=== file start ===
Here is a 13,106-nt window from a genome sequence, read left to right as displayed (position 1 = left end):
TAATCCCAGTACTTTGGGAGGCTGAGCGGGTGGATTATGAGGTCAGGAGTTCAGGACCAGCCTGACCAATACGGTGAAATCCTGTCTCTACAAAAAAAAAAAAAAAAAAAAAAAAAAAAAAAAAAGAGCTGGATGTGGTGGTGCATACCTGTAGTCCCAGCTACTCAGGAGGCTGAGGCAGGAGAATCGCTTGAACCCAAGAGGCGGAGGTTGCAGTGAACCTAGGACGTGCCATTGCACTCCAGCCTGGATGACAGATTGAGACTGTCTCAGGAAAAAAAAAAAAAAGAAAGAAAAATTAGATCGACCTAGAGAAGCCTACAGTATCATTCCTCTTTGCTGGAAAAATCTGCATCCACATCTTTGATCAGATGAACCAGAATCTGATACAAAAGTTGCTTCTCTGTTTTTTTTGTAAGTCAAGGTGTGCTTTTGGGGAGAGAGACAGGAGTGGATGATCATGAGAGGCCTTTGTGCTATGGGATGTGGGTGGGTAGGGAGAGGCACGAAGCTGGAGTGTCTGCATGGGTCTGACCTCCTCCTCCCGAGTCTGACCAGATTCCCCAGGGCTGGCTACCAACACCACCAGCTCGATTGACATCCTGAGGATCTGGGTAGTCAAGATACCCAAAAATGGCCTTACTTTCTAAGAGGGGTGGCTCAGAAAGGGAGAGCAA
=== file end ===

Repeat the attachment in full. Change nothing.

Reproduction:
Here is a 13,106-nt window from a genome sequence, read left to right as displayed (position 1 = left end):
TAATCCCAGTACTTTGGGAGGCTGAGCGGGTGGATTATGAGGTCAGGAGTTCAGGACCAGCCTGACCAATACGGTGAAATCCTGTCTCTACAAAAAAAAAAAAAAAAAAAAAAAAAAAAAAAAAAGAGCTGGATGTGGTGGTGCATACCTGTAGTCCCAGCTACTCAGGAGGCTGAGGCAGGAGAATCGCTTGAACCCAAGAGGCGGAGGTTGCAGTGAACCTAGGACGTGCCATTGCACTCCAGCCTGGATGACAGATTGAGACTGTCTCAGGAAAAAAAAAAAAAAGAAAGAAAAATTAGATCGACCTAGAGAAGCCTACAGTATCATTCCTCTTTGCTGGAAAAATCTGCATCCACATCTTTGATCAGATGAACCAGAATCTGATACAAAAGTTGCTTCTCTGTTTTTTTTGTAAGTCAAGGTGTGCTTTTGGGGAGAGAGACAGGAGTGGATGATCATGAGAGGCCTTTGTGCTATGGGATGTGGGTGGGTAGGGAGAGGCACGAAGCTGGAGTGTCTGCATGGGTCTGACCTCCTCCTCCCGAGTCTGACCAGATTCCCCAGGGCTGGCTACCAACACCACCAGCTCGATTGACATCCTGAGGATCTGGGTAGTCAAGATACCCAAAAATGGCCTTACTTTCTAAGAGGGGTGGCTCAGAAAGGGAGAGCAA